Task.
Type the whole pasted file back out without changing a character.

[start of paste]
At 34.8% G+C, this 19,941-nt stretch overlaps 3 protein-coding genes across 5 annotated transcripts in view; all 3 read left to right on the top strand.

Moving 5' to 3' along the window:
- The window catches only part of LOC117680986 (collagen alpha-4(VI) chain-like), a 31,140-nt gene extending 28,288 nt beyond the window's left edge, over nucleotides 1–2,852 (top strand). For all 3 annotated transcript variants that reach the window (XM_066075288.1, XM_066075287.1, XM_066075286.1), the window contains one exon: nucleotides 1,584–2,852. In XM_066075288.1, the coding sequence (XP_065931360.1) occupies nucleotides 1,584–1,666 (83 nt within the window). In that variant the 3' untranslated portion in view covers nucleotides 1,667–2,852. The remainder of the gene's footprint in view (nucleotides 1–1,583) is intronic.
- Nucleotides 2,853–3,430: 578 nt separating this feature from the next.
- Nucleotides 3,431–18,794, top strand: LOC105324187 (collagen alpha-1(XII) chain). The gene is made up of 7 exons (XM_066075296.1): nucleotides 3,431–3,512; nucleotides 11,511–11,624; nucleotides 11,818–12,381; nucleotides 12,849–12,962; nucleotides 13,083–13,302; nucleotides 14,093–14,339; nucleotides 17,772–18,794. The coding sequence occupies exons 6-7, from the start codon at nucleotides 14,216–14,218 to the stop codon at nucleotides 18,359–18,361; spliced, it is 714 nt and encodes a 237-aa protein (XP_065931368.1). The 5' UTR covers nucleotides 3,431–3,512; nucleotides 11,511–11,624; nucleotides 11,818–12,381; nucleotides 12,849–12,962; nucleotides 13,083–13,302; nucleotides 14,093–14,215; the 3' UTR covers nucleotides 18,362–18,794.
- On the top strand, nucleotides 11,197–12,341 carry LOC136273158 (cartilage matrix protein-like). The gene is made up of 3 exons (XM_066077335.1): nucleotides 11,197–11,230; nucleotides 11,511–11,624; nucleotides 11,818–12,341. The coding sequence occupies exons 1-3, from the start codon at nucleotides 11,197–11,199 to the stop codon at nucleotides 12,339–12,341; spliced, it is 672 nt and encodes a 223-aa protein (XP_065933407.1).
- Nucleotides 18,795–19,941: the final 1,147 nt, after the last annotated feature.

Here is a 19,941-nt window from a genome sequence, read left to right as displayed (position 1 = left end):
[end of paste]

At 34.8% G+C, this 19,941-nt stretch overlaps 3 protein-coding genes across 5 annotated transcripts in view; all 3 read left to right on the top strand.

Moving 5' to 3' along the window:
- The window catches only part of LOC117680986 (collagen alpha-4(VI) chain-like), a 31,140-nt gene extending 28,288 nt beyond the window's left edge, over nucleotides 1–2,852 (top strand). For all 3 annotated transcript variants that reach the window (XM_066075288.1, XM_066075287.1, XM_066075286.1), the window contains one exon: nucleotides 1,584–2,852. In XM_066075288.1, the coding sequence (XP_065931360.1) occupies nucleotides 1,584–1,666 (83 nt within the window). In that variant the 3' untranslated portion in view covers nucleotides 1,667–2,852. The remainder of the gene's footprint in view (nucleotides 1–1,583) is intronic.
- Nucleotides 2,853–3,430: 578 nt separating this feature from the next.
- Nucleotides 3,431–18,794, top strand: LOC105324187 (collagen alpha-1(XII) chain). The gene is made up of 7 exons (XM_066075296.1): nucleotides 3,431–3,512; nucleotides 11,511–11,624; nucleotides 11,818–12,381; nucleotides 12,849–12,962; nucleotides 13,083–13,302; nucleotides 14,093–14,339; nucleotides 17,772–18,794. The coding sequence occupies exons 6-7, from the start codon at nucleotides 14,216–14,218 to the stop codon at nucleotides 18,359–18,361; spliced, it is 714 nt and encodes a 237-aa protein (XP_065931368.1). The 5' UTR covers nucleotides 3,431–3,512; nucleotides 11,511–11,624; nucleotides 11,818–12,381; nucleotides 12,849–12,962; nucleotides 13,083–13,302; nucleotides 14,093–14,215; the 3' UTR covers nucleotides 18,362–18,794.
- On the top strand, nucleotides 11,197–12,341 carry LOC136273158 (cartilage matrix protein-like). The gene is made up of 3 exons (XM_066077335.1): nucleotides 11,197–11,230; nucleotides 11,511–11,624; nucleotides 11,818–12,341. The coding sequence occupies exons 1-3, from the start codon at nucleotides 11,197–11,199 to the stop codon at nucleotides 12,339–12,341; spliced, it is 672 nt and encodes a 223-aa protein (XP_065933407.1).
- Nucleotides 18,795–19,941: the final 1,147 nt, after the last annotated feature.

Here is a 19,941-nt window from a genome sequence, read left to right as displayed (position 1 = left end):